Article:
When September 5 was celebrated as Teachers Day this year, the teachers of Tamil Nadu were given a ear-full of advice and their leaders were summoned on a contempt petition by a jugalbandi of two benches (both Chennai & Madurai). Their crime? The teachers, represented through various associations and in league with the government employees, formed an assortment of a federation (JACTTO-GEO) and called for an indefinite strike. The major demand seems to be the payment of pension without their personal contribution and an early implementation of 7th Pay Commission scales of pay.
Their strike coincided with the starting of quarterly examinations in schools all over Tamil Nadu. Already the climate in Tamil Nadu is surcharged with strife and torn due to the pro and anti-NEET stir.
The division bench, which was hearing a Public Interest Litigation (PIL) filed by an advocate, granted a restraint order against the strike. They were of the view that a strike by a government servant was illegal and therefore they can be prevented from resorting to direct action. The employees led by their assorted federation continued to strike work which promptly made their leaders issued with contempt notice by the Madurai Bench of the High Court. To give them a sop the court also summoned the Chief Secretary to appear and explain the fate of the pension issue.
Another Judge of the Madras High Court once again raked up the issue of teachers’ performance and their need to have organisations to espouse their causes with outside leaders. When large sections of an organised group decide to boycott their work place, how far it is expedient for a court to intervene ? In fact, often, courts in India and abroad have maintained a hands-off policy from interfering in social actions, as if its order is more obeyed in its breach, then it can bring disrepute to the very institution itself.
The Madras bench, on finding that the social media was used by the friends and sympathisers of the strikers, has also initiated action to be taken against such FB/Twitter account holders. The Supreme Court, in the Shreya Singhal case, struck down (2015) Section 66A of the Information Technology Act, thereby bringing certain amount of relief to people who post matters on social media. Instead of multiplying issues, it is high time the court took a magnanimous view and drops further proceedings considering the response by the major stakeholders in returning to their work places.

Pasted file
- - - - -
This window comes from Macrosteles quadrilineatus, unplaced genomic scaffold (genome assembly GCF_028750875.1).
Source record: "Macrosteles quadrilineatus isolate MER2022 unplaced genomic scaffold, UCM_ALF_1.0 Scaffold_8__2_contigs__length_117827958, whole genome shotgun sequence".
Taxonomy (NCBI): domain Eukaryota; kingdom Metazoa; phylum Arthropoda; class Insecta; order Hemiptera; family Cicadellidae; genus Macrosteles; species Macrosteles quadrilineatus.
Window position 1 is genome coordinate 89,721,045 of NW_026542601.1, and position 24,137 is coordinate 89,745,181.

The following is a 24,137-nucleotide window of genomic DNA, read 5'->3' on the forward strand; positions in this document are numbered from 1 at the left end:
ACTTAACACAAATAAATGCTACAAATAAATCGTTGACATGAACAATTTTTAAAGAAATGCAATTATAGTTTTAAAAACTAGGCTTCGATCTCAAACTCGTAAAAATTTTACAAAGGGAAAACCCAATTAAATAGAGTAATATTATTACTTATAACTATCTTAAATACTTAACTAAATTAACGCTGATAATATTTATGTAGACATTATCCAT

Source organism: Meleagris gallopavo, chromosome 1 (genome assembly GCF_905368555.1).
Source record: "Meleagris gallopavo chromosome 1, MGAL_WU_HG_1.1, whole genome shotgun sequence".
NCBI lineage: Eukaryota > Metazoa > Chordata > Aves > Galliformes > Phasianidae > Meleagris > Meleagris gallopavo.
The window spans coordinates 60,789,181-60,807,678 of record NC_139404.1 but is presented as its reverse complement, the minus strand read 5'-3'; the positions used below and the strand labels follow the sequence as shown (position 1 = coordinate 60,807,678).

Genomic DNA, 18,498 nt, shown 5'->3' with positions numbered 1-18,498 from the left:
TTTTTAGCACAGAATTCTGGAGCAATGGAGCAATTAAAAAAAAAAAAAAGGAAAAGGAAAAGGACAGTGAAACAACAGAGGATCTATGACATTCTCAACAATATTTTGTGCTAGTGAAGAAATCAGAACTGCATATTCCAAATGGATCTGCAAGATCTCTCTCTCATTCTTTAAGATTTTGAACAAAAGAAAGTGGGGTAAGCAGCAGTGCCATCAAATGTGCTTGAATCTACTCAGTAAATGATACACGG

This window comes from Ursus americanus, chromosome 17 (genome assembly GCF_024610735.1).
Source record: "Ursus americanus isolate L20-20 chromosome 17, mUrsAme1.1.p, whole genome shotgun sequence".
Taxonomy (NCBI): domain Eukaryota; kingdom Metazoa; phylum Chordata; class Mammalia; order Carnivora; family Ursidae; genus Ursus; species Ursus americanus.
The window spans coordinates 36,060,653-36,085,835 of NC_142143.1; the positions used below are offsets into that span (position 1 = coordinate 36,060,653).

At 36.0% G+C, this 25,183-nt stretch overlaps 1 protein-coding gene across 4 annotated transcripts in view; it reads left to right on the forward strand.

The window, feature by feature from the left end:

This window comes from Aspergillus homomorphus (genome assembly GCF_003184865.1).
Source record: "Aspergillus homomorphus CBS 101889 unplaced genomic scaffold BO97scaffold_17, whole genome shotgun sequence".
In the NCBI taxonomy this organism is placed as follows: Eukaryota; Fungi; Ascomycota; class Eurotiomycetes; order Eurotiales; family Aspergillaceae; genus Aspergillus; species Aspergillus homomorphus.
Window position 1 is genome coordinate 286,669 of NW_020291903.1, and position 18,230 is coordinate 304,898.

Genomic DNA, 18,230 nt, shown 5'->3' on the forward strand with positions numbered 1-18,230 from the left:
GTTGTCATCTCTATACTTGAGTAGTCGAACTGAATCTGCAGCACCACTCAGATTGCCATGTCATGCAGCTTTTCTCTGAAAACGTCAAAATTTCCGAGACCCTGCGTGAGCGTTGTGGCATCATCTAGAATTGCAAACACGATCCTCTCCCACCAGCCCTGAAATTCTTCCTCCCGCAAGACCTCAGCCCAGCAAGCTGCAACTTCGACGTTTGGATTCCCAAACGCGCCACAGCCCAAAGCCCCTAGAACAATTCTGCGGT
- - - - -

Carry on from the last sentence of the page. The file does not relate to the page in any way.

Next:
While advising the strikers to return to their work sheds, will the court also initiate steps to resolve their fundamental issues? The stark economic realities in the present scenario and the blatant discriminatory measures adopted by the government in the issue regarding pension, is it enough to advise only one side? In fact, the Supreme Court, in one of its earlier rulings (2006), had given a shocking advice to teachers in the following words: “The position of the Guru, the teacher, in our ethos is equal to that of God (Matha Pitha Guru Daivam). The teachers of today must ensure that this great Indian concept and the reverential position they hold, is not sacrificed at the altar of avarice.” It is all right to have idealism, but will it give us our daily bread?
—The writer is Retd. Judge, MHC